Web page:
I have a fair amount of experience building mobile sites. Mobile sites are essential now because so many people are using mobile phones and tablet devices to browse the internet. Many sites don’t have great mobile experience. They use flash, rely heavily on hover effects, or they have so much content that it takes forever for the page to load.

I’m going to show how I made a mobile version of my site in just a couple hours using Asp.Net MVC and jQuery mobile. My site is primarily content and has very little code involved on it. My website is very basic and very straight forward. I browsed through my site and decided to find the basic information I wanted to display on my mobile version. In my case, I wanted to display my portfolio, resume, about me, contact me, some of my social links, and an about my mobile page so people could see what technology I used.
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I’m a Technology Architect for Rockfish Digital. I’ve been there since 2007. I love coding and spend most of my time in C# and JavaScript. I’m a firm believer in the Full Stack Developer.

Several Great Mobile Emulators for Windows Users

Nothing beats testing mobile sites on actual mobile devices, but it can be really annoying to have to frequently deploy to view every small change you make. I haven’t had great success with the Andoird and Black Berry emulators on my machine. You have to install a bunch of extra stuff and it is not straight forward. The iPhone emulator is great, but I don’t develop on a Mac, don’t easily have access to one and don’t really want one.

Here are a few apps/methods for initial mobile development, but I haven’t tested any HTML5 capabilities with these (except Safari).

Safari

Totally ghetto, but this is normally what I use for testing javascript and inspecting the DOM. The browser has a built in feature that lets you change the user agent.

Opera Mobile

This is my tool of choice for checking page layouts. It is fairly lightweight and pretty customizable on resolutions and other fun stuff like that.

iBBDemo2

This is an Adobe AIR app that acts as an iPhone and iPad emulator. It is pretty nice, but I frequently find myself forgetting the commands to rotate the device and change the device from iPad to iPhone.

Windows Phone 7 Emulator

Fairly useful. Takes a little while to load, but is fairly nice once it is up and running.

Palm Pre Emulator

Runs on Virtual Box. It has been about a year since I used it though.

I’m a Technology Architect for Rockfish Digital. I’ve been there since 2007. I love coding and spend most of my time in C# and JavaScript. I’m a firm believer in the Full Stack Developer.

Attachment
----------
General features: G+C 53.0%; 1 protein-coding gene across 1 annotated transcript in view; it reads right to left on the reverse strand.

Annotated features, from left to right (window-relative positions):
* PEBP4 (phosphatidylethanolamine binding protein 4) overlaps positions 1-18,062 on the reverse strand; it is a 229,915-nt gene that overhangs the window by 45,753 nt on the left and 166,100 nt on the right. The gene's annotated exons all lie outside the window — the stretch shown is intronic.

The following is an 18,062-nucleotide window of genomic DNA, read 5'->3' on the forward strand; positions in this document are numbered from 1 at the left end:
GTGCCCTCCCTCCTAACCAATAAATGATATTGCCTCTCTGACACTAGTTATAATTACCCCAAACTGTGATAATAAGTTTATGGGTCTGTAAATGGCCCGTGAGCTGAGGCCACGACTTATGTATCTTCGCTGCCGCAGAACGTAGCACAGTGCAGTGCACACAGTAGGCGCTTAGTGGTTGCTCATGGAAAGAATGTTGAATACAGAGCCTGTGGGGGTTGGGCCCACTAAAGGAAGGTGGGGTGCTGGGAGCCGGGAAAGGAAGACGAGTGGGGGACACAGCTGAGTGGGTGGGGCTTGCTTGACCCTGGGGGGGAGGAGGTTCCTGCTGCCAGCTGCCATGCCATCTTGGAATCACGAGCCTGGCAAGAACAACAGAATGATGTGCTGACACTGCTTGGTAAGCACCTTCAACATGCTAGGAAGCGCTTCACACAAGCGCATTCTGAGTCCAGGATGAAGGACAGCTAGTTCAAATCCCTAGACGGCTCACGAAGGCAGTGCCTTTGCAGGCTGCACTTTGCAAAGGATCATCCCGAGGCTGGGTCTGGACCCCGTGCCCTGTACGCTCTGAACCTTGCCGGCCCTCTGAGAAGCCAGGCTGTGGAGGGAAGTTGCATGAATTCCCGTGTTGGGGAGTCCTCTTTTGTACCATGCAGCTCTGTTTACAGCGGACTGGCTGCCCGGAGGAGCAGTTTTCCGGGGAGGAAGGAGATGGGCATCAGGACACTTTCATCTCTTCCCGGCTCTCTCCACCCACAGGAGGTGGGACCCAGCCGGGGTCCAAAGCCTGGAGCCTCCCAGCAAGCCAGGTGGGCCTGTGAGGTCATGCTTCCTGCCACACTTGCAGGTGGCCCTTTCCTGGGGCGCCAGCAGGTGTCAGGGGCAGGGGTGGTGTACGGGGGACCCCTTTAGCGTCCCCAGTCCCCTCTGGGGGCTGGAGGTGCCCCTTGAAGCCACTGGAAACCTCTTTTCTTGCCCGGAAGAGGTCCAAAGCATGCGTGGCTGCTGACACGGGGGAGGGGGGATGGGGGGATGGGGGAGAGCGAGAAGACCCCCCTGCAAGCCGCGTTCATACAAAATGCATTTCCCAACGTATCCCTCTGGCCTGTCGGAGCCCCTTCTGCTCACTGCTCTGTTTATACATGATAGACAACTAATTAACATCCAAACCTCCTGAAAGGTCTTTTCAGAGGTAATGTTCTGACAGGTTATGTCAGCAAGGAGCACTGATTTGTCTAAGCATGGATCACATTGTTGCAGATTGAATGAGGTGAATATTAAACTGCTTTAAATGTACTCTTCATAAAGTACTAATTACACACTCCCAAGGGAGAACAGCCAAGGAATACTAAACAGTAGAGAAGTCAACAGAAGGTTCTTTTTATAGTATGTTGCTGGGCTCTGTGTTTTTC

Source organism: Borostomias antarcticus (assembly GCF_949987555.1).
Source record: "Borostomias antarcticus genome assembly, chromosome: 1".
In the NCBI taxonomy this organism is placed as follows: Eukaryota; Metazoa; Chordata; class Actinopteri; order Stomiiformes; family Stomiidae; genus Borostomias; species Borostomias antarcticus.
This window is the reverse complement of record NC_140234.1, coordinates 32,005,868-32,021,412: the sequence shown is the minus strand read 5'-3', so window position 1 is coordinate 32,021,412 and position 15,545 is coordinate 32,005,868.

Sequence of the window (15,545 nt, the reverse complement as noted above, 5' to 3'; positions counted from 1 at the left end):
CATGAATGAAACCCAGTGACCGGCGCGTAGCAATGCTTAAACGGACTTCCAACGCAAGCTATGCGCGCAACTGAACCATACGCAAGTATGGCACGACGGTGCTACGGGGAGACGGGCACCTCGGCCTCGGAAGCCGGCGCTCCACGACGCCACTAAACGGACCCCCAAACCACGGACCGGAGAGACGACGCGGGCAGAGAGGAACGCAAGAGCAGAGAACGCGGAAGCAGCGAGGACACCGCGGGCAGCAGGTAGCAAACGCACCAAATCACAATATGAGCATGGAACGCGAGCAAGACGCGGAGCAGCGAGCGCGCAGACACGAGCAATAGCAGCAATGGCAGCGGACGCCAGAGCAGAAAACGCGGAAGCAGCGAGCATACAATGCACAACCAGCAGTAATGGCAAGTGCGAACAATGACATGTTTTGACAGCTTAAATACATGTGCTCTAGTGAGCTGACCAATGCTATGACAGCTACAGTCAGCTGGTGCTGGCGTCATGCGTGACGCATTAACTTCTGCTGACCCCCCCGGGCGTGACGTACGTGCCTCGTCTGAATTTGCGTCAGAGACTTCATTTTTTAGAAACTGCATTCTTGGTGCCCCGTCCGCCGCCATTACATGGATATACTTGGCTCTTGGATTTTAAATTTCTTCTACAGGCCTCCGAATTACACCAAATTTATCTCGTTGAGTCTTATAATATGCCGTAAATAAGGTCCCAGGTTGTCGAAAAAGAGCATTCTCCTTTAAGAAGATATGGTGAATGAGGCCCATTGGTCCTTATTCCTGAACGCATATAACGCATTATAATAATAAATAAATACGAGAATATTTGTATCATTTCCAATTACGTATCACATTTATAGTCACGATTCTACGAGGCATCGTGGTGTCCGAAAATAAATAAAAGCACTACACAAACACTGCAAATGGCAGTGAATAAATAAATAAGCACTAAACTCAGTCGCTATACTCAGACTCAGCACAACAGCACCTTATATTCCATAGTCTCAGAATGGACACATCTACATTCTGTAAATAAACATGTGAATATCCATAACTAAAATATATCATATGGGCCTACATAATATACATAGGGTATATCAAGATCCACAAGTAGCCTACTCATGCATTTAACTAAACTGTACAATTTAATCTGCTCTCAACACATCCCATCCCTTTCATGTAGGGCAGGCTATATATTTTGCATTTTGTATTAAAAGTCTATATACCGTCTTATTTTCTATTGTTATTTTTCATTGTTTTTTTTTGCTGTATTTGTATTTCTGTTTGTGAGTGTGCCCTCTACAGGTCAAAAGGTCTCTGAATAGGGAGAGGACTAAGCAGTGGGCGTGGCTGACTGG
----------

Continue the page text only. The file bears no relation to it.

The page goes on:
From iPhone to Android: The Hardware and Software Transition

Less of a rant, more of an analysis. This is based off of the Samsung Captivate running Eclair(2.1) on the AT&T network. You may see slight differences in other android phones. Initially, you wont notice much a difference. You lock with the button on the right side of the device. This is much like the lock button on the top. The device is unlocked by swiping, but in any direction. Navigation through interfaces is very similar.

I’m going to give a quick rundown of: the home screen, general settings, email, applications, and the market.
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I’m a Technology Architect for Rockfish Digital. I’ve been there since 2007. I love coding and spend most of my time in C# and JavaScript. I’m a firm believer in the Full Stack Developer.

From iPhone to Android: Why I Chose Android

First, I would like to start off by saying that a lot of this is just my opinion. Take it or leave it.

I started working at my current job in November 2007. After starting, I learned that that they would purchase an iPhone for you after six months of being there. This was when the original iPhone was out. Back then, the iPhone was a status symbol. It was an expensive phone that you’d usually only see business people using. I kinda flipped out when I saw that 20 out of 25 people working there had iPhones.

I’ve always had a desire to fit in and be cool. Read my Geek Blog to hear more about that. I was really excited to hear that the iPhone 3G was going to be released after my six months. I felt like I would finally be in the Mac is Cool Club… boy was I wrong…..
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I’m a Technology Architect for Rockfish Digital. I’ve been there since 2007. I love coding and spend most of my time in C# and JavaScript. I’m a firm believer in the Full Stack Developer.